Bodyweight Strength Training Anatomy, Paperback Book

Bodyweight Strength Training Anatomy Paperback

4 out of 5 (8 ratings)


This is the new addition to the two million bestselling range.

In Bodyweight Strength Training Anatomy, author and renowned trainer Bret Contreras has created the authoritative resource for increasing total body strength without the need for free weights, fitness machines or even a gym.

Going far beyond standard pull-ups, push-ups and squats, Bodyweight Strength Training Anatomy presents 156 innovative exercises that work every muscle in the body.

Each exercise includes step-by-step instructions demonstrating proper technique and more than 170 full-colour anatomical illustrations depict muscles in action and point out which ones are being engaged.

This book is part of Human Kinetics' bestselling Anatomy Series that has sold more than two million copies.


  • Format: Paperback
  • Pages: 224 pages, 174 Illustrations, color; 160 Halftones, color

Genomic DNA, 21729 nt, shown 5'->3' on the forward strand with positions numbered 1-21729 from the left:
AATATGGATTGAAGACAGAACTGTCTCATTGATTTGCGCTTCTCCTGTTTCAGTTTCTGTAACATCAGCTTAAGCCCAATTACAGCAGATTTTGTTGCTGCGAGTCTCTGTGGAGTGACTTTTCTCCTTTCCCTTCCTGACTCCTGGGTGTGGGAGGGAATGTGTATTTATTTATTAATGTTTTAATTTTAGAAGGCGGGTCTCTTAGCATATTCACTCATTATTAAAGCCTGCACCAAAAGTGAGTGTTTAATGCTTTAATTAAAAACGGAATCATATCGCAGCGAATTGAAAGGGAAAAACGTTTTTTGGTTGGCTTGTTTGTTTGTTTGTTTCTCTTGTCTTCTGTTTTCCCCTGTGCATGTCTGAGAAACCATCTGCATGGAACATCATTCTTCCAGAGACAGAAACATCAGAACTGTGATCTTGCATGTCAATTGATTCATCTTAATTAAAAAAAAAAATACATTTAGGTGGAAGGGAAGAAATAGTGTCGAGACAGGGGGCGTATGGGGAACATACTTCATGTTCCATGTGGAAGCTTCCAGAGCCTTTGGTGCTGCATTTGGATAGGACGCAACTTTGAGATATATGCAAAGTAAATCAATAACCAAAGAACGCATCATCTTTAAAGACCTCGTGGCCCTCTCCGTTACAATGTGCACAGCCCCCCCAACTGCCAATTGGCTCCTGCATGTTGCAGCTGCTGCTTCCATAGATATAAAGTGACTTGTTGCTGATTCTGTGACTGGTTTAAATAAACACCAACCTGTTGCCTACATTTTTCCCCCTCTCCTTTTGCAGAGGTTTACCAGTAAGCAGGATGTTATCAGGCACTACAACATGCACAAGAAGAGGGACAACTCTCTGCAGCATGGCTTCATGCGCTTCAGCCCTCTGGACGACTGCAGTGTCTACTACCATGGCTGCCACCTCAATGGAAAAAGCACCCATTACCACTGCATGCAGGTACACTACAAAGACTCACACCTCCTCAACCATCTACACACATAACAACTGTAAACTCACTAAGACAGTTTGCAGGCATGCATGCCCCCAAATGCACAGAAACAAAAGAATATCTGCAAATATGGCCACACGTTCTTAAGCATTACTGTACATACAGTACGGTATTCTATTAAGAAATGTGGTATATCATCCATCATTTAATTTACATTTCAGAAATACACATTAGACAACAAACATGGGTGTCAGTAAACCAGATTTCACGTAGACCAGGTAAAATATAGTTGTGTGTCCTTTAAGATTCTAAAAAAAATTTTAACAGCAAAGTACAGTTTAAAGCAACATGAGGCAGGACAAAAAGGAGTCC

• Publisher: Human Kinetics Publishers
  • Publication Date:
  • Category: Exercise & workout books
  • ISBN: 9781450429290



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Showing 1 - 5 of 8 reviews.

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Review by
Bodyweight Strength Training Anatomy is a bok for weight training novices. The text isn't too complicated, and it is accompanied by anatomically- correct diagrams. Each chapter covers a different body part/muscle group.
Review by

This, and the series of books like it, are awesome. I don't know how much body builders need to know about anatomy, but for the curious, like me, understanding what muscles are being used, and how, is quite interesting. The other purpose of the book, training techniques using bodyweight strength are also quite useful. There are several useful tables in the back, that cover routines, for examples. One of the tables includes exercises and types of movements, but I don't really see me using that. Overall, it is a good reference to exercises and muscle function, and can be scanned pretty quickly for an understanding about an effective training program.It would have been nice to see how bodyweight training could be integrated with other bodybuilding activities.

Review by